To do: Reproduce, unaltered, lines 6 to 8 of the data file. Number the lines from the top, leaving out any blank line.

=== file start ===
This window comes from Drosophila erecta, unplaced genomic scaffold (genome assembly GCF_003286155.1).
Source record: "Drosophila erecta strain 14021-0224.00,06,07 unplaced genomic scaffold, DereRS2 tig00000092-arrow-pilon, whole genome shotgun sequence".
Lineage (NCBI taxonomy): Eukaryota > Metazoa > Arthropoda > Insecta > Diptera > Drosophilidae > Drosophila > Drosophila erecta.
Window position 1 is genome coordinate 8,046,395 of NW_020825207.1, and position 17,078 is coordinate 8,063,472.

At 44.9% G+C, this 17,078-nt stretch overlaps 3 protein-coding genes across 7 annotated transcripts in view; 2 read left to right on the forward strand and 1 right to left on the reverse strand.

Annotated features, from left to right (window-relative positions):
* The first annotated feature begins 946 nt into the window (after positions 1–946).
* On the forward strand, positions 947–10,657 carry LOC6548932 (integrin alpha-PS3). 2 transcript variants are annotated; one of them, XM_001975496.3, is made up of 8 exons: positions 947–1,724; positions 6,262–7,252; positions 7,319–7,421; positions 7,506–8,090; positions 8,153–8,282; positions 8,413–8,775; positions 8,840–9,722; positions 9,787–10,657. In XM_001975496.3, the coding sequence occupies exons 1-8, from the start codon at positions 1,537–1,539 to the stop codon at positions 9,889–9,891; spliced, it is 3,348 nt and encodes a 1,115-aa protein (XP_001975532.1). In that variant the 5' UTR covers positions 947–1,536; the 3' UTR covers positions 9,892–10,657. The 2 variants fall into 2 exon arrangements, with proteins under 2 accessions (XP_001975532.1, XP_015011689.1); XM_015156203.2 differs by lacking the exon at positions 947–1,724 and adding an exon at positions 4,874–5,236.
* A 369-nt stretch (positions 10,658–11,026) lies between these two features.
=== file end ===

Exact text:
Annotated features, from left to right (window-relative positions):
* The first annotated feature begins 946 nt into the window (after positions 1–946).
* On the forward strand, positions 947–10,657 carry LOC6548932 (integrin alpha-PS3). 2 transcript variants are annotated; one of them, XM_001975496.3, is made up of 8 exons: positions 947–1,724; positions 6,262–7,252; positions 7,319–7,421; positions 7,506–8,090; positions 8,153–8,282; positions 8,413–8,775; positions 8,840–9,722; positions 9,787–10,657. In XM_001975496.3, the coding sequence occupies exons 1-8, from the start codon at positions 1,537–1,539 to the stop codon at positions 9,889–9,891; spliced, it is 3,348 nt and encodes a 1,115-aa protein (XP_001975532.1). In that variant the 5' UTR covers positions 947–1,536; the 3' UTR covers positions 9,892–10,657. The 2 variants fall into 2 exon arrangements, with proteins under 2 accessions (XP_001975532.1, XP_015011689.1); XM_015156203.2 differs by lacking the exon at positions 947–1,724 and adding an exon at positions 4,874–5,236.